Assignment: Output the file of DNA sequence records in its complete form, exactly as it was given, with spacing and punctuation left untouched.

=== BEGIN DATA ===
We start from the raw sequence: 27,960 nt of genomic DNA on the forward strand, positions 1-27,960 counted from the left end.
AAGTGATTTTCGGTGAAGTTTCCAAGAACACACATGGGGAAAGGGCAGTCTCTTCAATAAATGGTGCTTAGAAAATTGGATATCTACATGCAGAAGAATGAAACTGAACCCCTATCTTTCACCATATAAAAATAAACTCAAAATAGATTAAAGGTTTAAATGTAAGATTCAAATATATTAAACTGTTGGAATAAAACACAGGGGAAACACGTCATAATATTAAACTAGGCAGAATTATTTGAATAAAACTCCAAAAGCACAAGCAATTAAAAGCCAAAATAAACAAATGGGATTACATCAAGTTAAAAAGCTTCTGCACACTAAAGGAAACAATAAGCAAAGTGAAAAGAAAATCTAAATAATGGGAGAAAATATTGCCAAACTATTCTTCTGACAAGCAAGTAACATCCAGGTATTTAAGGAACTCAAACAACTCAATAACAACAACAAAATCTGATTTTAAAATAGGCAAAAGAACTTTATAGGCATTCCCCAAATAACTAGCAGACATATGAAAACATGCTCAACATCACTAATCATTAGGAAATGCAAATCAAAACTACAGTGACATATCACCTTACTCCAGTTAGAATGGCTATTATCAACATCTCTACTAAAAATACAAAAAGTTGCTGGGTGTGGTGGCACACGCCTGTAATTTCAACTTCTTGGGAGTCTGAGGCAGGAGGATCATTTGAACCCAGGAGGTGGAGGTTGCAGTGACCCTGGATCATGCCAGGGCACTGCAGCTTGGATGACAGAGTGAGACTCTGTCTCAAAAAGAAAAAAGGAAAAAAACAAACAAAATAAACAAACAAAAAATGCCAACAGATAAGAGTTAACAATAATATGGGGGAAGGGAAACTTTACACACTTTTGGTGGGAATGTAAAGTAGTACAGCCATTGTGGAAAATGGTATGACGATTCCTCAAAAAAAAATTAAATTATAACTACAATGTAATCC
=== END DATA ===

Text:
We start from the raw sequence: 27,960 nt of genomic DNA on the forward strand, positions 1-27,960 counted from the left end.
AAGTGATTTTCGGTGAAGTTTCCAAGAACACACATGGGGAAAGGGCAGTCTCTTCAATAAATGGTGCTTAGAAAATTGGATATCTACATGCAGAAGAATGAAACTGAACCCCTATCTTTCACCATATAAAAATAAACTCAAAATAGATTAAAGGTTTAAATGTAAGATTCAAATATATTAAACTGTTGGAATAAAACACAGGGGAAACACGTCATAATATTAAACTAGGCAGAATTATTTGAATAAAACTCCAAAAGCACAAGCAATTAAAAGCCAAAATAAACAAATGGGATTACATCAAGTTAAAAAGCTTCTGCACACTAAAGGAAACAATAAGCAAAGTGAAAAGAAAATCTAAATAATGGGAGAAAATATTGCCAAACTATTCTTCTGACAAGCAAGTAACATCCAGGTATTTAAGGAACTCAAACAACTCAATAACAACAACAAAATCTGATTTTAAAATAGGCAAAAGAACTTTATAGGCATTCCCCAAATAACTAGCAGACATATGAAAACATGCTCAACATCACTAATCATTAGGAAATGCAAATCAAAACTACAGTGACATATCACCTTACTCCAGTTAGAATGGCTATTATCAACATCTCTACTAAAAATACAAAAAGTTGCTGGGTGTGGTGGCACACGCCTGTAATTTCAACTTCTTGGGAGTCTGAGGCAGGAGGATCATTTGAACCCAGGAGGTGGAGGTTGCAGTGACCCTGGATCATGCCAGGGCACTGCAGCTTGGATGACAGAGTGAGACTCTGTCTCAAAAAGAAAAAAGGAAAAAAACAAACAAAATAAACAAACAAAAAATGCCAACAGATAAGAGTTAACAATAATATGGGGGAAGGGAAACTTTACACACTTTTGGTGGGAATGTAAAGTAGTACAGCCATTGTGGAAAATGGTATGACGATTCCTCAAAAAAAAATTAAATTATAACTACAATGTAATCC